Q: Hello, good morning Doc. I have a lump on my breast. When I went to hospital, doctor said we can’t operate it because it is too small and it might go on its own. But I’m very scared and I don’t know if it will affect me when I want to get pregnant….I’m 26yrs old. Please ma’am, advise me on what to do.
A: Thanks for writing in.
The good news is that not every breast lump is cause for concern. However, all breast lumps should be checked out at the hospital.
A breast lump refers to a growth within breast tissue and can be felt/seen as a thickening, lump, hard area (different from other areas), a breast larger than the other etc
There are different causes of breast lumps and not all may apply to you. Common causes include:
Fibroadenoma: These are common in adolescents and young women before the age of 30 years and are non-cancerous. They usually appear as solid masses of varying shapes and painless. The exact cause of fibroadeomas is not known but they appear to be linked to reproductive hormones, occur more during reproductive age, increases in size during pregnancy and regresses during menopause.
Breast cancer: For more on breast cancer, please click on this link: https://chatwithdrketch.com/2015/10/31/daily-health-tips-breast-cancer-awareness-month/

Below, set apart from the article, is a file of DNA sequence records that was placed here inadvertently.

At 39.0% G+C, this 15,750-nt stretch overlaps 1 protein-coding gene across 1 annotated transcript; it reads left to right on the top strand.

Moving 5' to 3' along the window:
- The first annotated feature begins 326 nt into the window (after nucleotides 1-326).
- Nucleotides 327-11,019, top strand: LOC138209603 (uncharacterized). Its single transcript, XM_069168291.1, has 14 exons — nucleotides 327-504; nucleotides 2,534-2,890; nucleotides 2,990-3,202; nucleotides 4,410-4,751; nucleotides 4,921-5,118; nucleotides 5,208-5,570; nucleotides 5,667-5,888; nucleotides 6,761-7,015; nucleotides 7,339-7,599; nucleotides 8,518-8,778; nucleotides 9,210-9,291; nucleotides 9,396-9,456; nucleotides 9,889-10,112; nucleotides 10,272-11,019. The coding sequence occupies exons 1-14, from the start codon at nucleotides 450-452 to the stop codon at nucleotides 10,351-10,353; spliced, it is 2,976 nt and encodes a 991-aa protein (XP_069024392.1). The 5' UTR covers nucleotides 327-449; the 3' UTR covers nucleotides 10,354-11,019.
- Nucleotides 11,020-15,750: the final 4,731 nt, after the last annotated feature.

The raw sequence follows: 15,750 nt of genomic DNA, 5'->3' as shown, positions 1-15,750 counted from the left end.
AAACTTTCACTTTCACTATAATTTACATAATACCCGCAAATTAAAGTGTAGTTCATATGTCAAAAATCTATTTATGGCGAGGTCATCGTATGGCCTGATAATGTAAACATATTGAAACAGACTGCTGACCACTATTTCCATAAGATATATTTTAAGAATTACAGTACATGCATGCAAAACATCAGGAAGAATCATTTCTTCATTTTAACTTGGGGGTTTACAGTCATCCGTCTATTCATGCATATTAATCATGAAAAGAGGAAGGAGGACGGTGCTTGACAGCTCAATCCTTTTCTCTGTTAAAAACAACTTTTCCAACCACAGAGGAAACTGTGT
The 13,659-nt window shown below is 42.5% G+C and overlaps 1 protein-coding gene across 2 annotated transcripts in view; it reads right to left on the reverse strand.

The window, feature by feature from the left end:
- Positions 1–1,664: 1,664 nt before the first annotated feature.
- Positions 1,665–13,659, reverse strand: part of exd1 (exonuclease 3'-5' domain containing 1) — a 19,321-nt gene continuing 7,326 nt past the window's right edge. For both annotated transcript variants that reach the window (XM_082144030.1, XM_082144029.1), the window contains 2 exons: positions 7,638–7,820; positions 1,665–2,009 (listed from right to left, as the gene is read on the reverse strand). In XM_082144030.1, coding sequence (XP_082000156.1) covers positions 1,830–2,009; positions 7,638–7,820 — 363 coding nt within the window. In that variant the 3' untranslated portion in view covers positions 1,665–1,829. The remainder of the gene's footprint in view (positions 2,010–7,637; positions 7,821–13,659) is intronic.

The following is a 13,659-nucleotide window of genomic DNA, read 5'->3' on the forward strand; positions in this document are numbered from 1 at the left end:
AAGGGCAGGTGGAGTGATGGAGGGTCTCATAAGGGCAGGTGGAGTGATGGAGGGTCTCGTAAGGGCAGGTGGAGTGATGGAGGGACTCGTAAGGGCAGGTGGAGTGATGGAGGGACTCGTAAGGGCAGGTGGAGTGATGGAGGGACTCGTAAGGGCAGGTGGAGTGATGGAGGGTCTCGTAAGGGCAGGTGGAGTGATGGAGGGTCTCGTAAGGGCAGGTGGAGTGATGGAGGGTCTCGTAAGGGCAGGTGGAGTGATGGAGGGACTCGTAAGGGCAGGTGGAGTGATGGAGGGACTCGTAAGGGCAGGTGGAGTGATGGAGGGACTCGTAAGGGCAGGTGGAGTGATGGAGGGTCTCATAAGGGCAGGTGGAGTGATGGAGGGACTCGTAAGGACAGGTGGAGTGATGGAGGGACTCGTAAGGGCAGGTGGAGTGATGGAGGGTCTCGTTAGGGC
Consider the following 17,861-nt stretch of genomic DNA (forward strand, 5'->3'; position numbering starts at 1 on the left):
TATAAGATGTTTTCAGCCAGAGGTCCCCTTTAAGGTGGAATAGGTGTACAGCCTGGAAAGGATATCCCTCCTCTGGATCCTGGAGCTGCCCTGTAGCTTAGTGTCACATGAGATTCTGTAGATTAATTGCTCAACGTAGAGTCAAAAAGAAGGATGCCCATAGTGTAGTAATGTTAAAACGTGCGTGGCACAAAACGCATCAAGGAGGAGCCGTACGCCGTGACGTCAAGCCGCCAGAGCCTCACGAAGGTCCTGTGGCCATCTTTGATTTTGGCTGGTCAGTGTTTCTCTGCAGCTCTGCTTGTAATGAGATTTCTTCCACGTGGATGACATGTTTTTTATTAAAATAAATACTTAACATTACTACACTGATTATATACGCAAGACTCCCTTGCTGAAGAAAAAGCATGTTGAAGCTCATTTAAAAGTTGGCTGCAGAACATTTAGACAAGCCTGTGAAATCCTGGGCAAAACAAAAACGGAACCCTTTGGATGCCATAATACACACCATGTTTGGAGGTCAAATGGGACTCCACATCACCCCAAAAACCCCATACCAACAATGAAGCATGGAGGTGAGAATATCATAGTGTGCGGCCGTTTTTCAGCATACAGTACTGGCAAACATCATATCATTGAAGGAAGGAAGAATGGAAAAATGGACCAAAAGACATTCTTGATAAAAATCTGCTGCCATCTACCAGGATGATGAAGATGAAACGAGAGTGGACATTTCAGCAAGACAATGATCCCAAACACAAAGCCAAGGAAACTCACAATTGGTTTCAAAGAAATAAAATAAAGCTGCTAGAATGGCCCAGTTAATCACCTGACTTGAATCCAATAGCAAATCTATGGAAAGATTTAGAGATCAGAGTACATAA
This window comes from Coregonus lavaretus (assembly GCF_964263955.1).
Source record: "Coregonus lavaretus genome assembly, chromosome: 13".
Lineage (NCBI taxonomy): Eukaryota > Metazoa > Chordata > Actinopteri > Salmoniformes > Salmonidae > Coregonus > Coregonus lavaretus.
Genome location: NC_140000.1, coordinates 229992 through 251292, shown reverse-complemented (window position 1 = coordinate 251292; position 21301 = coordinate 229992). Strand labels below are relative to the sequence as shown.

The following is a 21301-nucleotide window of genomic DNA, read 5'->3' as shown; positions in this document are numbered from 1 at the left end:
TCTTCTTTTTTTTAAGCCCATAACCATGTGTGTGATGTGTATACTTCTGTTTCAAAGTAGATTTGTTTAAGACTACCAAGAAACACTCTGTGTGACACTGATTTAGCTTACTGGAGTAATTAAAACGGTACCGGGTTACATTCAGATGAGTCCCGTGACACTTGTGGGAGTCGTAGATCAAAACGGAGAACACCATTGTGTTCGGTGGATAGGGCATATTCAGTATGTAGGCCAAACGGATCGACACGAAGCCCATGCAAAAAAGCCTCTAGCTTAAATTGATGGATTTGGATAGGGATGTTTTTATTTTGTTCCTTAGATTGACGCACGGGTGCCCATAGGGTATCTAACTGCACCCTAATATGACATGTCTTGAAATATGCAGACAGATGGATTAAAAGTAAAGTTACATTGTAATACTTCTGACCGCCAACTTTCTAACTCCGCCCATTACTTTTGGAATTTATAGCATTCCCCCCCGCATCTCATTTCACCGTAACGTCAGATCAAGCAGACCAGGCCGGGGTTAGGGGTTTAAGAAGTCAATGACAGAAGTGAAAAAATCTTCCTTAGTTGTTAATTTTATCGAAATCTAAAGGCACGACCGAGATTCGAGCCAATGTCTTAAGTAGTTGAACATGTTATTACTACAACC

Breast cysts: These are fluid-filled lumps
Breast abscess: This is a collection of pus under the skin often due to bacterial infection
Blocked milk ducts: Painful lumps in the breasts of breastfeeding mums may be blocked milk ducts. Usually the milk ducts block if one is making milk faster than expressing it and indeed there should be some relief every time breastfeeding is done from that breast…so stopping breastfeeding may just be making a bad matter already worse
Mastitis: If blocked milk ducts are not handled immediately, it could lead to an infection of that duct (mastitis) such that the skin over that area feels hot to touch, reddens, mum feels feverish, ill and aches all over. This infection is usually treated with a course of antibiotics, which will be prescribed by your doctor.
Lipoma: a fatty mass that is usually harmless.
So, I suggest you see another doctor for a second opinion. Hopefully, it is nothing. You and indeed all ladies should also become more breast aware any looking out for changes in breast. Do a self-breast exam every day…it’s not too much. There are multiple online materials that teach you exactly how to do this. If you feel a lump, nodule, swelling…anything you’re uncomfortable about, see your doctor. Better safe than sorry. Look at yourself in the mirror, naked. You know what your breasts normally look like; if they change shape, colour, contour or your nipples start to look different or give strange discharges, see a doctor…today and not tomorrow. Once you hit 40, get a mammogram done once every two years (some authorities say from age 50. Ask your doctor what works for you based on your risk profile). And if you can afford it, get gene tested for breast cancer.
I hope this helps.
Have a good night, everyone 😀